2021 ICD-10-CM Code A28.8

Other specified zoonotic bacterial diseases, not elsewhere classified

Version 2021
Billable Code
MS-DRG Mapping

Valid for Submission

A28.8 is a billable diagnosis code used to specify a medical diagnosis of other specified zoonotic bacterial diseases, not elsewhere classified. The code A28.8 is valid during the fiscal year 2021 from October 01, 2020 through September 30, 2021 for the submission of HIPAA-covered transactions.

The ICD-10-CM code A28.8 might also be used to specify conditions or terms like actinobacillary mastitis, actinobacillosis due to actinobacillus equuli, actinobacillosis due to actinobacillus lignieresi, actinobacillosis due to actinobacillus salpingitis, actinobacillosis due to actinobacillus seminis , actinobacillosis due to actinobacillus suis, etc.

ICD-10:A28.8
Short Description:Oth zoonotic bacterial diseases, not elsewhere classified
Long Description:Other specified zoonotic bacterial diseases, not elsewhere classified

Code Classification

Index to Diseases and Injuries

The Index to Diseases and Injuries is an alphabetical listing of medical terms, with each term mapped to one or more ICD-10 code(s). The following references for the code A28.8 are found in the index:

Approximate Synonyms

The following clinical terms are approximate synonyms or lay terms that might be used to identify the correct diagnosis code:

Convert A28.8 to ICD-9 Code

The General Equivalency Mapping (GEM) crosswalk indicates an approximate mapping between the ICD-10 code A28.8 its ICD-9 equivalent. The approximate mapping means there is not an exact match between the ICD-10 code and the ICD-9 code and the mapped code is not a precise representation of the original code.

Information for Patients


Bacterial Infections

Bacteria are living things that have only one cell. Under a microscope, they look like balls, rods, or spirals. They are so small that a line of 1,000 could fit across a pencil eraser. Most bacteria won't hurt you - less than 1 percent of the different types make people sick. Many are helpful. Some bacteria help to digest food, destroy disease-causing cells, and give the body needed vitamins. Bacteria are also used in making healthy foods like yogurt and cheese.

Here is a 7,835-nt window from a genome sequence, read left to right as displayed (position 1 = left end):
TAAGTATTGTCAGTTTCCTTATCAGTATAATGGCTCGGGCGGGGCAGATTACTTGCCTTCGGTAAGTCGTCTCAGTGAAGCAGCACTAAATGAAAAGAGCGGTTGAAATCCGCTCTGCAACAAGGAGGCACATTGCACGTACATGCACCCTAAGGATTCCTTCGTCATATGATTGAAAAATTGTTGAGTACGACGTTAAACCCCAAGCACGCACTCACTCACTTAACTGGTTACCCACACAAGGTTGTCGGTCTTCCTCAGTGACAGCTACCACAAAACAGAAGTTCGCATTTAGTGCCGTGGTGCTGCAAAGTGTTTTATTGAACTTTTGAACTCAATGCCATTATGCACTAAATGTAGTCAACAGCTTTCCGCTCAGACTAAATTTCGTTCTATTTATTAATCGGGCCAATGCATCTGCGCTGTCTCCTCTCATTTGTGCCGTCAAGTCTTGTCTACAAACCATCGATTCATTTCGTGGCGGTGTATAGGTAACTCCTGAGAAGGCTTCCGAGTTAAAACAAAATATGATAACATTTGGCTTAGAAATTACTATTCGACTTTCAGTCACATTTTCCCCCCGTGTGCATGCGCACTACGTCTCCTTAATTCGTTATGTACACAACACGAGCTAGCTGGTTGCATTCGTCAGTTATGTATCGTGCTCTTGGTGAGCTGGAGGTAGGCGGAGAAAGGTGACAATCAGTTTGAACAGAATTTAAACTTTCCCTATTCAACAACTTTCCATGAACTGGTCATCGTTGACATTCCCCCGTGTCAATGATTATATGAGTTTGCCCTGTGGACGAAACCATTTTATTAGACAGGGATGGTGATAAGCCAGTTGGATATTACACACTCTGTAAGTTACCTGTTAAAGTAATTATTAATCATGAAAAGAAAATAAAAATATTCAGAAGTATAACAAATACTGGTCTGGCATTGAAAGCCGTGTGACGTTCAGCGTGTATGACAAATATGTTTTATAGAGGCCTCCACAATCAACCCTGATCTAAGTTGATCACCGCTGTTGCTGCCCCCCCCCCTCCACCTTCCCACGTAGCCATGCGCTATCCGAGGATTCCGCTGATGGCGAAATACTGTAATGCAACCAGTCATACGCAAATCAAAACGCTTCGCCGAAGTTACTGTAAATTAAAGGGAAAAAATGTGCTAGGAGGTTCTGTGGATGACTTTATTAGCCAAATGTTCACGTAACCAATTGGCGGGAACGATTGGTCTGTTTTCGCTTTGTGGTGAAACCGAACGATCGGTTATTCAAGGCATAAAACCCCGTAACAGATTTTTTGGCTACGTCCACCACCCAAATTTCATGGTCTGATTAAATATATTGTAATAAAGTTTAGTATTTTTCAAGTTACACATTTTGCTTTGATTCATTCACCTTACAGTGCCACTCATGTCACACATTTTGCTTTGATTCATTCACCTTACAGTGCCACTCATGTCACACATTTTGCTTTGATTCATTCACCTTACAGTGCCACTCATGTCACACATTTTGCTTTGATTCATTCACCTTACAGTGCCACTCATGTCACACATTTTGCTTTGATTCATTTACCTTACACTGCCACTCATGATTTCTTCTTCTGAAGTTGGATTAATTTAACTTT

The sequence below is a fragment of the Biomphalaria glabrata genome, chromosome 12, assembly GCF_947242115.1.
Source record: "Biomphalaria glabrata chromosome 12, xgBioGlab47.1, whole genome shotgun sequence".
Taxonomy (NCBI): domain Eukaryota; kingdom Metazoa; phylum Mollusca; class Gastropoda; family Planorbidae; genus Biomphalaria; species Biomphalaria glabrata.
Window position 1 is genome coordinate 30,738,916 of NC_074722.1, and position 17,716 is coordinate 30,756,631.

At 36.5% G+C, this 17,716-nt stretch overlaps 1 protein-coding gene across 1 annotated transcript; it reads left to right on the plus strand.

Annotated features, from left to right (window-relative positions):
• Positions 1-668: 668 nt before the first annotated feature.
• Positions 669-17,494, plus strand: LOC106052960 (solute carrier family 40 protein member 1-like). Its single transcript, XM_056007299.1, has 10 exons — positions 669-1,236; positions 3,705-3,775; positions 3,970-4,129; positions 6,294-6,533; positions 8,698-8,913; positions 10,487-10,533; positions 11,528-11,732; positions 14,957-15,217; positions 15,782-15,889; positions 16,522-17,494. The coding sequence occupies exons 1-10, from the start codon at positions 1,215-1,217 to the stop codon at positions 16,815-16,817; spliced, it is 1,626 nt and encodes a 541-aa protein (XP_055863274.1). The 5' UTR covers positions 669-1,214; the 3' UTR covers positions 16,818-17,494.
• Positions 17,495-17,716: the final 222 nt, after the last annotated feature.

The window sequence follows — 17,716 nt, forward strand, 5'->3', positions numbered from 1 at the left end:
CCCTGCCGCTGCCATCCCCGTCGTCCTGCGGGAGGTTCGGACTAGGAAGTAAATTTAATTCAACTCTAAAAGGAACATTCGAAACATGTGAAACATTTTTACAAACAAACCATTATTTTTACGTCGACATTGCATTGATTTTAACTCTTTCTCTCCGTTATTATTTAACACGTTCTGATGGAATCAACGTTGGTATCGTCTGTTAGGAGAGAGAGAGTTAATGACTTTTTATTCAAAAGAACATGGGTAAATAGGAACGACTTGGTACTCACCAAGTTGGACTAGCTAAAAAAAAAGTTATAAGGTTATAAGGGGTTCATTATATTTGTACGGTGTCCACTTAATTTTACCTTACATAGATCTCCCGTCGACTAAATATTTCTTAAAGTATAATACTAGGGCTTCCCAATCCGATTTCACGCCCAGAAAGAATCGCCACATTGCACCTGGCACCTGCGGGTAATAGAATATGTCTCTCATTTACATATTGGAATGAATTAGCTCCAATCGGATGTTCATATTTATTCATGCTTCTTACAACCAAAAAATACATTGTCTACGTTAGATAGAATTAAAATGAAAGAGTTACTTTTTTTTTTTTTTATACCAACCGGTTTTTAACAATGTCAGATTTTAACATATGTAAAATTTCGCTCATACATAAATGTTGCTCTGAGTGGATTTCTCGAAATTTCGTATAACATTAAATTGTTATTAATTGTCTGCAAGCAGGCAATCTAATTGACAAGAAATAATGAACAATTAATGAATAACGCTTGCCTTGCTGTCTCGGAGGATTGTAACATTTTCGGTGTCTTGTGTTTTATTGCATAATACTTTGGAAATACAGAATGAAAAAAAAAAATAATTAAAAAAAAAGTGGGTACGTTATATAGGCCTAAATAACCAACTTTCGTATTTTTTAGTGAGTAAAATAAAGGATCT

But infectious bacteria can make you ill. They reproduce quickly in your body. Many give off chemicals called toxins, which can damage tissue and make you sick. Examples of bacteria that cause infections include Streptococcus, Staphylococcus, and E. coli.

Antibiotics are the usual treatment. When you take antibiotics, follow the directions carefully. Each time you take antibiotics, you increase the chances that bacteria in your body will learn to resist them causing antibiotic resistance. Later, you could get or spread an infection that those antibiotics cannot cure.

NIH: National Institute of Allergy and Infectious Diseases


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Code History

  • FY 2021 - No Change, effective from 10/1/2020 through 9/30/2021
  • FY 2020 - No Change, effective from 10/1/2019 through 9/30/2020
  • FY 2019 - No Change, effective from 10/1/2018 through 9/30/2019
  • FY 2018 - No Change, effective from 10/1/2017 through 9/30/2018
  • FY 2017 - No Change, effective from 10/1/2016 through 9/30/2017
  • FY 2016 - New Code, effective from 10/1/2015 through 9/30/2016 (First year ICD-10-CM implemented into the HIPAA code set)